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The Student Voice of St. George's School

The Creed

The Student Voice of St. George's School

The Creed

Drake Unveils “Scary Hours 3”: an honest review

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Album cover of For All The Dogs Scary Hours Edition (Scary Hours 3)

Rating: 8/10

 

DISCLAIMER: This is only a review of the six new songs Drake released in accordance with Scary Hours 3. This is not a review of the whole album, which includes the 23 songs on For all the Dogs.

After the recent release of For all the Dogs, his most recent album, Drake shocked his fans yet again with another release of music. Informally called Scary Hours 3 , this project features six new songs, featuring another appearance of J. Cole.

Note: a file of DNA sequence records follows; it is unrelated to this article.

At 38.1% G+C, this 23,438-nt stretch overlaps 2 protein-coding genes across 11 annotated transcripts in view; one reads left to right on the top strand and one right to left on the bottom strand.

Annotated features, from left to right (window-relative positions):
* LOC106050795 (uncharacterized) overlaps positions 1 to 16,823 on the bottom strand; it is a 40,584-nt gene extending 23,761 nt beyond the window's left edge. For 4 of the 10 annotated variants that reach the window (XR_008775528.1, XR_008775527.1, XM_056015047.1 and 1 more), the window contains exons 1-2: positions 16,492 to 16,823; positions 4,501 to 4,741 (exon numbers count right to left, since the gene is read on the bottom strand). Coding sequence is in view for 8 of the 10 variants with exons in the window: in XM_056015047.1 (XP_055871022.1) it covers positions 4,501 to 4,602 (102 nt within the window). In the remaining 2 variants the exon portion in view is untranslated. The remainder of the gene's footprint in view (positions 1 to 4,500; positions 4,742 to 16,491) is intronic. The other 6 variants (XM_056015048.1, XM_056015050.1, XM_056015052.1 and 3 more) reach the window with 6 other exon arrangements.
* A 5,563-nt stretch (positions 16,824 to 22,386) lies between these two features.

Rumoured to have taken Drake only a week to write and produce before its initial release, expectations that Scary Hours 3 was going to become a quality musical project were slim, and fans were even more hesitant to believe it would reach the level of impact of Scary Hours 2, especially with the hit song “Wants and Needs” featuring Lil Baby.

However, Drake surprises us with his lyrical genius with his smooth R&B transitions on “The Shoe Fits” and “Red Button”, and also incorporates melodic highlights, catchy off-beats, and rich transitions on songs like “You Broke My Heart” and “Evil Ways (feat. J. Cole). 

In the track “Red Button,” he makes a notable mention of Taylor Swift, acknowledging her impact on his music release strategy. The lyrics, “Only one could make me drop the album just a little later/Rest of y’all I treat you like you never made it/Leave your label devastated even when you pad the stats period I never hated,” highlight Drake’s respect for Swift and her influence in the music industry. 

A throwback of an old picture of Drake and Taylor Swift posted on Drake’s Instagram (@champagnepapi), showing his deep admiration and bond with the artist.